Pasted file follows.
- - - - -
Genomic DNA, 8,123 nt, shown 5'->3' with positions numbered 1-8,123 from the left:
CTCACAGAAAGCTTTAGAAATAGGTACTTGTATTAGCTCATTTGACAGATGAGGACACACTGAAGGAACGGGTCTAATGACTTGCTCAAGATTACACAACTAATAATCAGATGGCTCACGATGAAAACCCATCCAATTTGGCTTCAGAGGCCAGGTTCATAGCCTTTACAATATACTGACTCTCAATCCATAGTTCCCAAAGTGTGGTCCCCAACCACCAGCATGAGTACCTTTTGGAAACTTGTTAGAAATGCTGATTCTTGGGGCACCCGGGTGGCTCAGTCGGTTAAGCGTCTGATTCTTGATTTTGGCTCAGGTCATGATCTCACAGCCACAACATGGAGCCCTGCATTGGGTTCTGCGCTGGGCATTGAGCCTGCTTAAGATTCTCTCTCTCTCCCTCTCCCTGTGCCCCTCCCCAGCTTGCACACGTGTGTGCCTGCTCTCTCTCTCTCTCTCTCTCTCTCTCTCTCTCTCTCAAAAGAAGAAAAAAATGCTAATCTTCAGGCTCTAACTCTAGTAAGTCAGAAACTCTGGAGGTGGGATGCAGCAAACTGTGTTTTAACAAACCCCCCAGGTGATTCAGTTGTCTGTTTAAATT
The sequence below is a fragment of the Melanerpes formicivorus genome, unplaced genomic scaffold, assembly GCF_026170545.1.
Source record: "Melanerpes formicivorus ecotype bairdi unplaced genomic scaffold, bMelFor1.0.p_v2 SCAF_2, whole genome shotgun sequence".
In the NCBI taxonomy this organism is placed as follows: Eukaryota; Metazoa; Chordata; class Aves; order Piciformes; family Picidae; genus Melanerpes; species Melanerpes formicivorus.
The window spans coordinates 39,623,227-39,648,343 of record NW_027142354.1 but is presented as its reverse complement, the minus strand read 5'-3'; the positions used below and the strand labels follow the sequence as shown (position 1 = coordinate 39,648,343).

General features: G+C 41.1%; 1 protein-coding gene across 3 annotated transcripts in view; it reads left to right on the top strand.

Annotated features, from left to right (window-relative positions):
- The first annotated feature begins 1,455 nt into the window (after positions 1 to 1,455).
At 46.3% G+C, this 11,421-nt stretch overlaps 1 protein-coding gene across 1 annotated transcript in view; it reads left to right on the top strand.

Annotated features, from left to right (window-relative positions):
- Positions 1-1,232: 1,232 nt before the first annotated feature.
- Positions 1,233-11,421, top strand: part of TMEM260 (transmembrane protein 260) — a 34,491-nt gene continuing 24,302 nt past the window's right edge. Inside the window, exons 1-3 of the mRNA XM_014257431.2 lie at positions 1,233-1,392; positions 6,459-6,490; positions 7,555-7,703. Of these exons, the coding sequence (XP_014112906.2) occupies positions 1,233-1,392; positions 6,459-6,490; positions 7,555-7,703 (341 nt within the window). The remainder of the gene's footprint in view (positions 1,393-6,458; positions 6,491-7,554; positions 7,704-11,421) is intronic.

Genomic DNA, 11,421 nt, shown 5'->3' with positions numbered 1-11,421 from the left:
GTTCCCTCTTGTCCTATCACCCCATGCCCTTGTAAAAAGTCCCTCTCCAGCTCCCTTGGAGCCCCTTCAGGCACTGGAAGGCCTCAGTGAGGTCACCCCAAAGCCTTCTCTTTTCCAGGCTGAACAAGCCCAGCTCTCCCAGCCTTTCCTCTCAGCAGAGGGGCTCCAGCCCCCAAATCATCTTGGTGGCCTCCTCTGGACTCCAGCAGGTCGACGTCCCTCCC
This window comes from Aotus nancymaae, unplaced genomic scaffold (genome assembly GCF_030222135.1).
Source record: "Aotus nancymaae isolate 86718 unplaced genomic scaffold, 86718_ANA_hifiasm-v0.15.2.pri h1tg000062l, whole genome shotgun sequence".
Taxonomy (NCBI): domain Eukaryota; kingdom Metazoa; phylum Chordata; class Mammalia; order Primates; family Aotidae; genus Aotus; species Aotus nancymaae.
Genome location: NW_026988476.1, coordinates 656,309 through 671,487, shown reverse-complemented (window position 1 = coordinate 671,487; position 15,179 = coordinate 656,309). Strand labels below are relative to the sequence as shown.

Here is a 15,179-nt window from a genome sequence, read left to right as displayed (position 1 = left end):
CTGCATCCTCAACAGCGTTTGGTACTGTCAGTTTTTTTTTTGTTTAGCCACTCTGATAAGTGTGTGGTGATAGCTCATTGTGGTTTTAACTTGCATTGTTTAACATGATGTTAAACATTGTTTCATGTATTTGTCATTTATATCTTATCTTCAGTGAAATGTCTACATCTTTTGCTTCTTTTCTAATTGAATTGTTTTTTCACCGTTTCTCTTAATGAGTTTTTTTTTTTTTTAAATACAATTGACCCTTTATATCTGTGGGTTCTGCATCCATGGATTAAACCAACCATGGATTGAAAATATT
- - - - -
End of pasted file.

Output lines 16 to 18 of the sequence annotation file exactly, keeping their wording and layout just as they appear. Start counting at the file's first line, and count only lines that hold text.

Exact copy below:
This window comes from Aotus nancymaae, unplaced genomic scaffold (genome assembly GCF_030222135.1).
Source record: "Aotus nancymaae isolate 86718 unplaced genomic scaffold, 86718_ANA_hifiasm-v0.15.2.pri h1tg000062l, whole genome shotgun sequence".
Taxonomy (NCBI): domain Eukaryota; kingdom Metazoa; phylum Chordata; class Mammalia; order Primates; family Aotidae; genus Aotus; species Aotus nancymaae.